By Janelle Weaver

Babies as young as seven months old may be able to take into account the thoughts and beliefs of other people, according to a paper published December 23 in Science. Called "theory of mind," this ability is central to human cooperation.

The finding provides evidence for the earliest awareness in infants so far of others' perspectives, says lead author Ágnes Kovács, a developmental psychologist at the Hungarian Academy of Sciences in Budapest. The research team made the discovery by measuring a simple behavior--how long infants stare at a scene--in experiments that did not require infants to explicitly assess others' thoughts or predict their actions.

Although many past studies have suggested that the ability to infer another person's viewpoint does not arise until the age of four, scientists demonstrated in 2005 and 2007, respectively, that 15- and 13-month-old infants can, in some situations, comprehend the beliefs of others.

Showing that younger babies possess this aptitude is significant, says developmental psychologist Rose Scott of the University of California, Merced. It's not known how babies acquire the capacity to understand others' mental states, but some scientists have argued that conversation has a key role. Because seven-month-olds have little experience with conversation--responding to voices and babbling rather than speaking words--Scott says that this study "really changes the kinds of theories that we're going to have to build for how these abilities develop."

Sensing expectation

The researchers showed 56 seven-month-old infants an animated cartoon in which a Smurf-like character watches a ball roll behind a rectangle placed on a table through a number of scenes. The ball either stopped behind the rectangle and was hidden from view, or kept rolling along the table until it disappeared from the scene.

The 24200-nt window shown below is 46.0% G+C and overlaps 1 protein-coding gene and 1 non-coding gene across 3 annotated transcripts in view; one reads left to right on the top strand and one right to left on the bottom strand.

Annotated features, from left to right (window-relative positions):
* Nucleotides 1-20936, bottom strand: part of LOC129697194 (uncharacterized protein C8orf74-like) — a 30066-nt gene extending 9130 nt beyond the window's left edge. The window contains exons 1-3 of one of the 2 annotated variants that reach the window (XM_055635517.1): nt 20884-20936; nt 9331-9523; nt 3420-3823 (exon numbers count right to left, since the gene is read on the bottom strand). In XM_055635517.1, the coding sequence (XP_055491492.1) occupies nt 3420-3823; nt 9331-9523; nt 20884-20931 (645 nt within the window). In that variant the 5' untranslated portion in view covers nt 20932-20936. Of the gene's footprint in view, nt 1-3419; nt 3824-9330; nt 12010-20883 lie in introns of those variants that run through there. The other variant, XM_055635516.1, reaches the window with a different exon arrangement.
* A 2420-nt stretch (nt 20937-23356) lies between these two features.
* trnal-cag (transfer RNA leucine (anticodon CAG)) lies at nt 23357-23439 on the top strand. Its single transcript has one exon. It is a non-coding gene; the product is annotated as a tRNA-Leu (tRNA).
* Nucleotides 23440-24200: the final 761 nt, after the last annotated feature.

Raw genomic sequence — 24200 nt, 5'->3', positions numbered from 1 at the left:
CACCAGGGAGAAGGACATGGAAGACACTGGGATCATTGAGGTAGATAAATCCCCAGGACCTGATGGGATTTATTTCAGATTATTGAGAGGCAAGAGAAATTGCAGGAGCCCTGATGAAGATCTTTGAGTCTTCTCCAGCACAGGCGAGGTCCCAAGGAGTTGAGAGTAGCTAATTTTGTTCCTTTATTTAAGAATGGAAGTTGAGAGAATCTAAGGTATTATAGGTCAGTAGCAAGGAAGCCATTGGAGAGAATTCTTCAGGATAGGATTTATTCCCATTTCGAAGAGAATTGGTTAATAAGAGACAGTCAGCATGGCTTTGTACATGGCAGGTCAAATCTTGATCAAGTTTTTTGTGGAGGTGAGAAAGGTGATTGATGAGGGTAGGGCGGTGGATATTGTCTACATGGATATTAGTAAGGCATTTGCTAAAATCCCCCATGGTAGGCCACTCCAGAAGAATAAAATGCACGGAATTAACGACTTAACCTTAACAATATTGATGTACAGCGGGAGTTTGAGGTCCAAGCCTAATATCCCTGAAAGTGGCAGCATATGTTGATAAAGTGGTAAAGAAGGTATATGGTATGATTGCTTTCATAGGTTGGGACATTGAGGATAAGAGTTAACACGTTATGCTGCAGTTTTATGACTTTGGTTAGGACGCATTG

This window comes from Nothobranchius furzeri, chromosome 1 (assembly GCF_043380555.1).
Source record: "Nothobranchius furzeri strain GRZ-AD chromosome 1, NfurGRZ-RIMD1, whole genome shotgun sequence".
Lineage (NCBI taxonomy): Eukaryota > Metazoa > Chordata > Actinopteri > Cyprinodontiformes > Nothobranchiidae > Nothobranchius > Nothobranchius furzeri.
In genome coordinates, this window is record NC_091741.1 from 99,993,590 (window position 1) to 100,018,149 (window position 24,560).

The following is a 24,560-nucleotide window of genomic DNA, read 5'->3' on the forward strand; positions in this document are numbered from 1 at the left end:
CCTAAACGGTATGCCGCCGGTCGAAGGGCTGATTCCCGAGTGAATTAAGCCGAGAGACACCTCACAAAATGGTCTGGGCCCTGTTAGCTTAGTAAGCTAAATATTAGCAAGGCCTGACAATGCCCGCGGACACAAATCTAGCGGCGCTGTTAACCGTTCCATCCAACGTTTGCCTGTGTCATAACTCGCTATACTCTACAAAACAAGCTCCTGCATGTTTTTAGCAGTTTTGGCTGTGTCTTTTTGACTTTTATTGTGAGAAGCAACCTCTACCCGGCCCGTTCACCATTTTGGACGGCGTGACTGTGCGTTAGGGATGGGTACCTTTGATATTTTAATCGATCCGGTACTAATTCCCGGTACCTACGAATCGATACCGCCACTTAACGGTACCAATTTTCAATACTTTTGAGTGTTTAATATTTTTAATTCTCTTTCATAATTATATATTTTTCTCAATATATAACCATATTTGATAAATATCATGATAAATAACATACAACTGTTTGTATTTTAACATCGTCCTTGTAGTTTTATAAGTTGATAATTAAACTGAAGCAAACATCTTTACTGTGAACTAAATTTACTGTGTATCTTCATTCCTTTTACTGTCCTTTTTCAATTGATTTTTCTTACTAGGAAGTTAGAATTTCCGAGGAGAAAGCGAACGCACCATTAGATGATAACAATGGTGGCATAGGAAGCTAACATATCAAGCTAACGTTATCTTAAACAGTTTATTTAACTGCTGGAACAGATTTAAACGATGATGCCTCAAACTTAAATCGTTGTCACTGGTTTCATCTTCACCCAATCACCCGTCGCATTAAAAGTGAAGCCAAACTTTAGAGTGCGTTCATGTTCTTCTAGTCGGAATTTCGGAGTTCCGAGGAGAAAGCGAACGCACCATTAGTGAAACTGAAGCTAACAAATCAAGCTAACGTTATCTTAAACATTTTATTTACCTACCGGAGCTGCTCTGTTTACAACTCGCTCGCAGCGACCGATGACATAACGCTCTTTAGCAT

In some of the scenes, the "Smurf" character watched the whole process. In others, he left too soon to see the ball's final position. For example, a ball that previously rolled behind the rectangle while the character was present would start rolling again and disappear from view after his departure. In the last scene, the rectangle dropped off, revealing no ball behind it.

The team found that the infants stared longer at the final scenes depicting a surprising outcome for the cartoon character when he retreated early (ball absent) than the anticipated one (ball present). Babies are thought to look longer at unexpected situations or events. So the researchers interpret the infants' behavior as indicating that they were surprised at the unexpected outcome, just as the cartoon character would have been. In other words, the babies seemed to process the character's viewpoint, not just their own.

Of two minds?

Although using looking times is a standard approach in the field, it is problematic because it is hard to know whether infants are attending to the right parts of the scene when they are looking at it, says developmental psychologist Alison Gopnik of the University of California, Berkeley. Tracking reaching behavior or eye movements will be necessary to substantiate the findings, she adds.

Gopnik also says that infants' responses could be explained by the perception of physical events, such as the sequence of ball movements, rather than the cartoon character's viewpoint. The researchers would have to add a control scene with no characters in it to show that they influence looking times, she says.

The authors did include experiments that were meant to account for alternative explanations, such as visual discrepancies between the movies. For example, the researchers made sure that the timing of the ball's movements and the total distance it covered was the same in all the movies. "I believe that we can be rather confident that the looking-time differences are really due to computing the cartoon character's beliefs, and not to some uninteresting differences between the conditions," says co-author Ansgar Endress, a cognitive psychologist at the Massachussetts Institute of Technology in Cambridge.

If confirmed by future studies, the results would indicate that infants are sensitive to social information and to what others see. But this does not necessarily mean that they have the ability to comprehend others' beliefs in the same way that four-year-olds do, Gopnik says. "The most interesting question now is how children revise and change their early view of the mind based on the evidence they see around them."